“Of course not.” Lestrade crossed his arms, and it didn’t take a genius like Mycroft to hear the unspoken question that was: Why me? “My brother needs to kept out of a state of boredom--- and he attracts danger. While this would be a concern, you’re a wonderful, if not a bit surprising, fit.” Mycroft allowed himself a small smile. “All I need to do is find him a doctor and I may be able to rest easier.”
Again, Lestrade was startled into laughter. He quickly silenced himself and slid a mask of careful indifference over his face.
“Is that it?”
Mycroft stood, his tea left unfinished and cold on the table.
“Yes. For now, Detective Inspector.” Lestrade walked Mycroft to the door, more out of habit than anything else. Mycroft stepped out into the hall and turned before Lestrade could close the door. “One last question. Why did you step forward in the train station?”
Lestrade exhaled and his gaze made the air freeze in Mycroft’s lungs.
“Why didn’t you?”
He closed the door and Mycroft forgot to take a breath.
Six months later Sherlock was out of rehab.
He had managed to lose weight, and his skeletal appearance was unsettling. His clothes hung off him, but his ice-blue eyes never lose their brilliance. That alone was enough to allow Mycroft to feel relief. Sherlock was struggling with the notches on his belt as Anthea came in, typing away on her Blackberry.
“There’s a new case. Detective Inspector Lestrade has been searching your name online, sir.”
Mycroft smiled a bit at that. He put his hand between Sherlock’s shoulder blades.
“Come on, you’ve got work to do.”
They rode to the Scotland Yard in silence. Sherlock no doubt wanted to know how Mycroft managed to convince the entire police force to use him, but he said nothing. Mycroft felt like a father walking his son to school on his first day as the three of them entered the police station.
It didn’t take long for Lestrade to find them. Mycroft watched the DI’s eyed widen slightly before his professionalism returned.
“Yes. Good to see you, Sherlock.” Sherlock just nodded, and Lestrade turned to call out to his officers. “Sally!” A young woman appeared, her eyes hard and wary of Sherlock and Mycroft. “Show Sherlock the case files, get him caught up.”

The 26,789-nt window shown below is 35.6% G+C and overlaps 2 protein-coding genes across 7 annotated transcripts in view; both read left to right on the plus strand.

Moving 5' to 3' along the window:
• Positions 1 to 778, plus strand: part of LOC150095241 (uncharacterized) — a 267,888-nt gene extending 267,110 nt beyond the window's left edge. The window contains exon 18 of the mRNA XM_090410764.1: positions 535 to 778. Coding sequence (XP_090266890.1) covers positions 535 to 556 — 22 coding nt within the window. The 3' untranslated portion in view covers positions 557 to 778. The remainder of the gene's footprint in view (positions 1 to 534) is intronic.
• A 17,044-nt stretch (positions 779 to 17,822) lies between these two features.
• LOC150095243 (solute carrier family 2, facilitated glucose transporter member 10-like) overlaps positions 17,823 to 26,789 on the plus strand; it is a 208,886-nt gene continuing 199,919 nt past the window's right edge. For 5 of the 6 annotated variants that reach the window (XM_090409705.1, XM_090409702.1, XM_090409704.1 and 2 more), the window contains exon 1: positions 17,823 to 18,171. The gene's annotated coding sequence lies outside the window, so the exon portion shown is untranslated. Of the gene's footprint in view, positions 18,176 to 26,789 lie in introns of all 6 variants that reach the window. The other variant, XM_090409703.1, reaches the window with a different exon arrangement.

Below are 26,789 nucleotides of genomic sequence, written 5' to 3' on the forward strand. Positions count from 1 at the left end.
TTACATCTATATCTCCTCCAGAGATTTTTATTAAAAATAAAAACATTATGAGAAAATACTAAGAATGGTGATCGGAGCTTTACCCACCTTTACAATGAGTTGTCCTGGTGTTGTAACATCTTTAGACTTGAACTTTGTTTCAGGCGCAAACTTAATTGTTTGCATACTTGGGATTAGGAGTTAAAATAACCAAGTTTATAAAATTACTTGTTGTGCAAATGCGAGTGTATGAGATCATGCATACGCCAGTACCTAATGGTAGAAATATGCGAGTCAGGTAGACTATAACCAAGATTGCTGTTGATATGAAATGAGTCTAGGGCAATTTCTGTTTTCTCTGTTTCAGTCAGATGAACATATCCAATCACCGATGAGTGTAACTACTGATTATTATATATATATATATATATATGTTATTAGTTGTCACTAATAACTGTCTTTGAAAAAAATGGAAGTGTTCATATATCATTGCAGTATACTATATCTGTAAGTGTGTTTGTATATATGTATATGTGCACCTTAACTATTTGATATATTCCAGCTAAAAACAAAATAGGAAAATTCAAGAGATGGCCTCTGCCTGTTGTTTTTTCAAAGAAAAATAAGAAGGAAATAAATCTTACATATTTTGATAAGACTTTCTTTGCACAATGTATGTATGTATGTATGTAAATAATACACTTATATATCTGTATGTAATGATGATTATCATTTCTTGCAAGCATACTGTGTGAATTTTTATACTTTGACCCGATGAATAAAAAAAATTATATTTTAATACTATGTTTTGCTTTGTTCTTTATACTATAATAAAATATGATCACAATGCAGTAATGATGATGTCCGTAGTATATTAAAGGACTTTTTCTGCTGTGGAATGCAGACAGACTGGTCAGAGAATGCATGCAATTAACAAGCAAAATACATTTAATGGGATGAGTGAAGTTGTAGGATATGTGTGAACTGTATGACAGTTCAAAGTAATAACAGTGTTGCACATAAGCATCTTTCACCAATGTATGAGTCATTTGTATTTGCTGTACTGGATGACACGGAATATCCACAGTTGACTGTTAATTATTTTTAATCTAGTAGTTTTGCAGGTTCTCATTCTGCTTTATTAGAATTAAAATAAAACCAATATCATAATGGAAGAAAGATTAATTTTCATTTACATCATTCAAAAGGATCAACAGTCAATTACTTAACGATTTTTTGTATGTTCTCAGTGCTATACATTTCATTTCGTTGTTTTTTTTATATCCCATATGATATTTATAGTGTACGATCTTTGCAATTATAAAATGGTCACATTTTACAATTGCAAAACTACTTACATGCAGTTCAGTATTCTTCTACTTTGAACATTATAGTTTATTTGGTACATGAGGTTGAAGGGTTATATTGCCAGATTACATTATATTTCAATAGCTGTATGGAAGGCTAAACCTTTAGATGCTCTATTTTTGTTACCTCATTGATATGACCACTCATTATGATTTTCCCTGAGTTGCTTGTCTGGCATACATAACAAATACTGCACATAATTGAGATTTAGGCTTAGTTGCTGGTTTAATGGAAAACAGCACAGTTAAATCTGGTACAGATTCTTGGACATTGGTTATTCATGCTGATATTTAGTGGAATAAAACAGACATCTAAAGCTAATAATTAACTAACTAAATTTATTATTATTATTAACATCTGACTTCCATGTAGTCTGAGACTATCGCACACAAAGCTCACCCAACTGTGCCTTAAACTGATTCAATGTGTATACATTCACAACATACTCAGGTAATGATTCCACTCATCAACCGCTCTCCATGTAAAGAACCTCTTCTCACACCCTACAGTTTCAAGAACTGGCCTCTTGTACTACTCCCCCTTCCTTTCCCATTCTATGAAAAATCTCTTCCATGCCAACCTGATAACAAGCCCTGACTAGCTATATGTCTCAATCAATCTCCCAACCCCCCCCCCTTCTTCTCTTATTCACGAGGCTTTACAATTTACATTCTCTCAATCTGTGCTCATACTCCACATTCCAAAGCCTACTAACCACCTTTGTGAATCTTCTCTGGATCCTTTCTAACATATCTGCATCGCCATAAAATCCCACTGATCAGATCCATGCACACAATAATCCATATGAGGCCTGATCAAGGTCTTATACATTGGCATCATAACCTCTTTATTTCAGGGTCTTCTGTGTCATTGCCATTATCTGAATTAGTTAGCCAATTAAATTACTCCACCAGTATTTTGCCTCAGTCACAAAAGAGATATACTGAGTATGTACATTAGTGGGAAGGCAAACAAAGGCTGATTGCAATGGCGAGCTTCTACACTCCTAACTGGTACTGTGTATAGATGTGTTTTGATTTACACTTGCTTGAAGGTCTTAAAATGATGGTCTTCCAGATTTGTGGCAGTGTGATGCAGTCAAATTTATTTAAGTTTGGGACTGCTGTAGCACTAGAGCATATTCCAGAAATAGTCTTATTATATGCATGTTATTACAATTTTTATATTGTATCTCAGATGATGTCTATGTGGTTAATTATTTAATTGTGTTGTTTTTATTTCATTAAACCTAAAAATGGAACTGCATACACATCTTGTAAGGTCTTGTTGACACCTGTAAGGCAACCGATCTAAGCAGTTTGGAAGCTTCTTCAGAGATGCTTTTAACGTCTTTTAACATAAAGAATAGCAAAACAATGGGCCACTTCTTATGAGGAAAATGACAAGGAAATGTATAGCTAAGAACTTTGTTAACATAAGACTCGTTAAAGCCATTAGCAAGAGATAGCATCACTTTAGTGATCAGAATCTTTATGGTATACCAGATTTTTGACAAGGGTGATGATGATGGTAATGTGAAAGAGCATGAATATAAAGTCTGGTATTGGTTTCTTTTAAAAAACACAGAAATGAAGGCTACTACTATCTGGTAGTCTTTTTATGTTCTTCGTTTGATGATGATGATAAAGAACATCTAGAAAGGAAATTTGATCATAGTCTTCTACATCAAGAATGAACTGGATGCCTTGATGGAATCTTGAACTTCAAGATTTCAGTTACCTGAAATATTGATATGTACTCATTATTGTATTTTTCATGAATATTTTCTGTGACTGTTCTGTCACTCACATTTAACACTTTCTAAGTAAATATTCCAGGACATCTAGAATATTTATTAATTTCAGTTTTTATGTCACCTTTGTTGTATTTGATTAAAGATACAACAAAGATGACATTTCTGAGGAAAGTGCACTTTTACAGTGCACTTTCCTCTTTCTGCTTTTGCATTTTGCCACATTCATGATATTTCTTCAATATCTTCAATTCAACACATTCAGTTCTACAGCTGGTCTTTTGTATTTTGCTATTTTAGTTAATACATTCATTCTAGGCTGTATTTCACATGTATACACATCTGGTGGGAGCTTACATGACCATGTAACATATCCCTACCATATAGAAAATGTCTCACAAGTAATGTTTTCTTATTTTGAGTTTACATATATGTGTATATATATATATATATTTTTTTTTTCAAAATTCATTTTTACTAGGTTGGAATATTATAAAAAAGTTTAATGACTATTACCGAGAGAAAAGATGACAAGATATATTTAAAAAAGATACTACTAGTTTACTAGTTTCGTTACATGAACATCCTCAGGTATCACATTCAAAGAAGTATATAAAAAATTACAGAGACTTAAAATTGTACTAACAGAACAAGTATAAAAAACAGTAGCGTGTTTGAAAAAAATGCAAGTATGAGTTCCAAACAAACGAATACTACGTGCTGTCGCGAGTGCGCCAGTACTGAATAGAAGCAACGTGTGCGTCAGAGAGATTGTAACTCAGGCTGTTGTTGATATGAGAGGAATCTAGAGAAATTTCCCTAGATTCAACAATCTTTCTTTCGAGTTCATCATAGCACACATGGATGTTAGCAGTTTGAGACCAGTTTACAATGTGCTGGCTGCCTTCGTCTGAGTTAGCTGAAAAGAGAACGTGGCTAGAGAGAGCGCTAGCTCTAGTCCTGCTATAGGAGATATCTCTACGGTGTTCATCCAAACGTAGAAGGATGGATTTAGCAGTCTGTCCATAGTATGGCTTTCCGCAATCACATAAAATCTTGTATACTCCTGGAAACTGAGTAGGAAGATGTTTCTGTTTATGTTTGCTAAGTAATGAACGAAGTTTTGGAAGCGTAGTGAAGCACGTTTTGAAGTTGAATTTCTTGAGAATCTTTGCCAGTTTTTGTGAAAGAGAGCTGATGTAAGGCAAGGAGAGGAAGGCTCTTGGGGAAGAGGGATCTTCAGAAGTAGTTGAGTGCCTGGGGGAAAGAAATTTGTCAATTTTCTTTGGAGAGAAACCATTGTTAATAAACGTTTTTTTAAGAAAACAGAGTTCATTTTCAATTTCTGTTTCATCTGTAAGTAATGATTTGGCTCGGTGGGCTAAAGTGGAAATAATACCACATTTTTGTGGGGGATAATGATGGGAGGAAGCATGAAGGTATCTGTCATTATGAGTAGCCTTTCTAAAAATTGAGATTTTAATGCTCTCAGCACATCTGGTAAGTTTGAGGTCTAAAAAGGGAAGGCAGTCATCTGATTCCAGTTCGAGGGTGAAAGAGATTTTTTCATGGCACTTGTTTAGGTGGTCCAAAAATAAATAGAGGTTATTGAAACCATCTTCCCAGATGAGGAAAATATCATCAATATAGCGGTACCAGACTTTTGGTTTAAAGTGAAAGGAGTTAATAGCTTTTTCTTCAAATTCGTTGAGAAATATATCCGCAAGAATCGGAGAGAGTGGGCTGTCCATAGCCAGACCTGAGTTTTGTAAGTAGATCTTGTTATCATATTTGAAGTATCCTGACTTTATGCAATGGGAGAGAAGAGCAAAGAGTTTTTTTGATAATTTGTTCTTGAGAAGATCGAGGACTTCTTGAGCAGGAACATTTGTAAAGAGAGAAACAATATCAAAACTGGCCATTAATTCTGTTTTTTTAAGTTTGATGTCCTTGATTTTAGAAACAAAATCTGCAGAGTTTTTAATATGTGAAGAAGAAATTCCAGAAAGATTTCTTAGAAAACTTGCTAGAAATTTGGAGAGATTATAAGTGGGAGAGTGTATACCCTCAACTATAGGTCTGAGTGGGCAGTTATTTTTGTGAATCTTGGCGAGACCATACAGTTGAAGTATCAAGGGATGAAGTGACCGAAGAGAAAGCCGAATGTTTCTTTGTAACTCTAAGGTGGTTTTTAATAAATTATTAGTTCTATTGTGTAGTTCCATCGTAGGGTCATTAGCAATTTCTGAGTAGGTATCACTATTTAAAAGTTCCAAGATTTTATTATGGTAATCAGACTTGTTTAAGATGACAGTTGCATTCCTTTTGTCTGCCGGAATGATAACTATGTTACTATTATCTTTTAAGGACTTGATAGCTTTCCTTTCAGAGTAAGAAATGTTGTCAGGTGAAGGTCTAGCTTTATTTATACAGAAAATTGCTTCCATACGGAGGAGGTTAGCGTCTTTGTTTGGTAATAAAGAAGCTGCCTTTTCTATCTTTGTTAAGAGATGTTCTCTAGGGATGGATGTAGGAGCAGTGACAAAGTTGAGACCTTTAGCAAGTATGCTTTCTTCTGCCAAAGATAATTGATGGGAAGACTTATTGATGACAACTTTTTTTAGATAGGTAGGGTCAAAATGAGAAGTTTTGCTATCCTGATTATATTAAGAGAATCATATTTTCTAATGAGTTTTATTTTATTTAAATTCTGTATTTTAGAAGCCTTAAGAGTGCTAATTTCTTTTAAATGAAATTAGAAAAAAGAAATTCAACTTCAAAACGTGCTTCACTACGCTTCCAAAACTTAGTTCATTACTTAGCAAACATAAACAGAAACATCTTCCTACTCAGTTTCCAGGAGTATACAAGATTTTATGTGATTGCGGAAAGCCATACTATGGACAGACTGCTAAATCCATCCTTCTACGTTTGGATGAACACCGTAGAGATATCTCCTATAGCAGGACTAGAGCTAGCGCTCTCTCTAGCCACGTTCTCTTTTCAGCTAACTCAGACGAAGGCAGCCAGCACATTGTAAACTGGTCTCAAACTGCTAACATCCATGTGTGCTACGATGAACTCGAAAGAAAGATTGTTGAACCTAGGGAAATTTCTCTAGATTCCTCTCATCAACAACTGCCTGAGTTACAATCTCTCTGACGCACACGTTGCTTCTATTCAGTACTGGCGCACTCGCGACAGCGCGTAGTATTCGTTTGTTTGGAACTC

She eyed Sherlock’s sunken cheeks and civilian clothes.
“Just do it.” With a cut nod, Sally waved for Sherlock to follow her. Mycroft watched his little brother follow quietly. Lestrade’s frown returned, his brown eyes softening. “Good God, he’s barely solid.”
Mycroft nodded in agreement.
“His weight loss is cause for concern, but he’s no longer an addict.” Lestrade grunted in agreement, and Mycroft motioned to Anthea. She handed him a paper bag. Mycroft cleared his throat. “If you could make sure he eats today I’d appreciate it.”
Lestrade took the paper bag… and then he looked at Mycroft and smiled. It wasn’t a grin, not even a full curl of his lips. It was crooked, tired, and surprised. It was gorgeous.
“You packed him a lunch.”
Mycroft felt his cheeks get a bit hot as he smoothed out his suit jacket.
“Sherlock has been a picky eater lately.”
They both watched the young man in question read the notes that Sally had grudgingly given to him. Lestrade tightened his grip on the bag.
“I’ll make sure he stops to eat, Mr. Holmes.”
“Thank you. And you may call me, Mycroft.”
Lestrade just nodded but said nothing more.
Cameras and bugs were installed in Lestrade’s flat, which was only natural and standard procedure. That didn’t stop Mycroft from wanting more. He could only imagine what he could do with a simple blood sample… and a few tests--- it made a hot flush rise to Mycroft’s cheeks.